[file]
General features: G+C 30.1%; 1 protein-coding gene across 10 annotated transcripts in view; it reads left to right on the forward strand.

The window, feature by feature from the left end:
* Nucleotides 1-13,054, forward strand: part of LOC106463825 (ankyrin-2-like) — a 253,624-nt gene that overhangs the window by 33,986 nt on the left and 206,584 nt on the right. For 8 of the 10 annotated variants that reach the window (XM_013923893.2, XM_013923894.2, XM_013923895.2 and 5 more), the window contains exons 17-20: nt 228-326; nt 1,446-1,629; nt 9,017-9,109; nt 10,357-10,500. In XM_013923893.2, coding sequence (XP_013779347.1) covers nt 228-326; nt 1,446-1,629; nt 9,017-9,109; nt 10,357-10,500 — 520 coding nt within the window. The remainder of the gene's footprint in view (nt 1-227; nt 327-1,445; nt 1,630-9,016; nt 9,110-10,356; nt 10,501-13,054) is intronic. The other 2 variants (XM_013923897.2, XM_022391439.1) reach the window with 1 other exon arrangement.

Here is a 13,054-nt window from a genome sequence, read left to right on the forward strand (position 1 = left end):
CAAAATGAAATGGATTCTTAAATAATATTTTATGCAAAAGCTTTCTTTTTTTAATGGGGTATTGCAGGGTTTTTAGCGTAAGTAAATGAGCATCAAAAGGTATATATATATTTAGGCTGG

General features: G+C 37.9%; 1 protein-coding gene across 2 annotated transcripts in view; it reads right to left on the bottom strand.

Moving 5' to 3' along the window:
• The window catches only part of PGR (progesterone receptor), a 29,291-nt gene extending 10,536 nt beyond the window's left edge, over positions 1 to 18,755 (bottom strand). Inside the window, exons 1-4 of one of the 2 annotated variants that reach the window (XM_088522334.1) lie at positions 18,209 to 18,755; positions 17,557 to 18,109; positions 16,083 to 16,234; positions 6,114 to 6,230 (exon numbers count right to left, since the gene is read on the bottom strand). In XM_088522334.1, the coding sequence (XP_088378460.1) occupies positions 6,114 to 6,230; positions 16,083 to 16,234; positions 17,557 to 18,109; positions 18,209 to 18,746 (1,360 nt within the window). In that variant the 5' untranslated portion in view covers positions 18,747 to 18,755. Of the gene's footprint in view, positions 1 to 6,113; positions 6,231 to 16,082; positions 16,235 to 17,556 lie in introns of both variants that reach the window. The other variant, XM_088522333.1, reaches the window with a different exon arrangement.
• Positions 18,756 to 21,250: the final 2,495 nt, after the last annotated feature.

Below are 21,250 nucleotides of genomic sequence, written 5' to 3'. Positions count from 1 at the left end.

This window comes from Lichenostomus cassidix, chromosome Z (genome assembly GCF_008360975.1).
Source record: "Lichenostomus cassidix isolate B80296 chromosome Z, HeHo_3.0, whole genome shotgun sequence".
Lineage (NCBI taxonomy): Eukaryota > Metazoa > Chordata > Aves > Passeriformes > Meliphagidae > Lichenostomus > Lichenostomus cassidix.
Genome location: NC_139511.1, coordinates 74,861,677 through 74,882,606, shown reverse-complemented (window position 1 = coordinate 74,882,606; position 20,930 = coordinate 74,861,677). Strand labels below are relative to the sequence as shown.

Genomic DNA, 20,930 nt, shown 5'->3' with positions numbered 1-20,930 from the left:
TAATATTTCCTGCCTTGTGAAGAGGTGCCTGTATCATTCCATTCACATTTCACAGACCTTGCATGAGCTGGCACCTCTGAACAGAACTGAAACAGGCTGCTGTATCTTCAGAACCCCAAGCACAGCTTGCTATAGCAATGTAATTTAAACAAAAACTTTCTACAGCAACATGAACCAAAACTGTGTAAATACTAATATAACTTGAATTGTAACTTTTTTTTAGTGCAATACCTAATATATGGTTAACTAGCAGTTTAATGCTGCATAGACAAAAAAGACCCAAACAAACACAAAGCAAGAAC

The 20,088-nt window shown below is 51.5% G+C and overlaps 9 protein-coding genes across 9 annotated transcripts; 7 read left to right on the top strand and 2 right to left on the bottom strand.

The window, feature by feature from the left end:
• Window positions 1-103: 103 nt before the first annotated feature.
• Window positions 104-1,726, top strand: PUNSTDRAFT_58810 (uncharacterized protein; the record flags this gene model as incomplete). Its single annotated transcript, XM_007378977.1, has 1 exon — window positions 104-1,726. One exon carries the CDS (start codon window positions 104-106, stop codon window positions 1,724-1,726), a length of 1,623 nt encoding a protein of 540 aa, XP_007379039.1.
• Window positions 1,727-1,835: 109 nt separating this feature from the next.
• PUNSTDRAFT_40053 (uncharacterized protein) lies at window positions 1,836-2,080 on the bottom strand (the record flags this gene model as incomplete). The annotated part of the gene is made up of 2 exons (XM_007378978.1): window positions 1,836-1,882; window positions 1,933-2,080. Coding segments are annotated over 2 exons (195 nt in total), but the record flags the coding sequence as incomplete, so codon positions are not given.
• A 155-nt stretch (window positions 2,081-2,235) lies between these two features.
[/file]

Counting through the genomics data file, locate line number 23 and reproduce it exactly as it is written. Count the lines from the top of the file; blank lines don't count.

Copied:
• A 155-nt stretch (window positions 2,081-2,235) lies between these two features.